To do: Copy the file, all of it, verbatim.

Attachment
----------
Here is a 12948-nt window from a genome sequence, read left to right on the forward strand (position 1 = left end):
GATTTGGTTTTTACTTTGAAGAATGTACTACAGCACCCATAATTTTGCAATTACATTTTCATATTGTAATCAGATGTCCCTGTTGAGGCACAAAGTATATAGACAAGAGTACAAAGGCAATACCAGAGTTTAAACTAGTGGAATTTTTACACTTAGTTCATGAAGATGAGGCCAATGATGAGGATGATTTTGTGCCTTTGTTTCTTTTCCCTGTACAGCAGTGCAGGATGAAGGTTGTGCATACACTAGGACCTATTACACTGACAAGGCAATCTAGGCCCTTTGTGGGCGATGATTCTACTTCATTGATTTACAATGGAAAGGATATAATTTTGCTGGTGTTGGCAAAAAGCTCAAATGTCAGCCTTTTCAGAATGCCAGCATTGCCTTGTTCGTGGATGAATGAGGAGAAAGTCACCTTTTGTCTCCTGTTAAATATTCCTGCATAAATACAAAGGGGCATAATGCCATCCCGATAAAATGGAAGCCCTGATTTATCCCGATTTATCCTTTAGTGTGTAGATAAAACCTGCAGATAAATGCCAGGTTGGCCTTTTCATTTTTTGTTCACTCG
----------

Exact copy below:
Here is a 12948-nt window from a genome sequence, read left to right on the forward strand (position 1 = left end):
GATTTGGTTTTTACTTTGAAGAATGTACTACAGCACCCATAATTTTGCAATTACATTTTCATATTGTAATCAGATGTCCCTGTTGAGGCACAAAGTATATAGACAAGAGTACAAAGGCAATACCAGAGTTTAAACTAGTGGAATTTTTACACTTAGTTCATGAAGATGAGGCCAATGATGAGGATGATTTTGTGCCTTTGTTTCTTTTCCCTGTACAGCAGTGCAGGATGAAGGTTGTGCATACACTAGGACCTATTACACTGACAAGGCAATCTAGGCCCTTTGTGGGCGATGATTCTACTTCATTGATTTACAATGGAAAGGATATAATTTTGCTGGTGTTGGCAAAAAGCTCAAATGTCAGCCTTTTCAGAATGCCAGCATTGCCTTGTTCGTGGATGAATGAGGAGAAAGTCACCTTTTGTCTCCTGTTAAATATTCCTGCATAAATACAAAGGGGCATAATGCCATCCCGATAAAATGGAAGCCCTGATTTATCCCGATTTATCCTTTAGTGTGTAGATAAAACCTGCAGATAAATGCCAGGTTGGCCTTTTCATTTTTTGTTCACTCG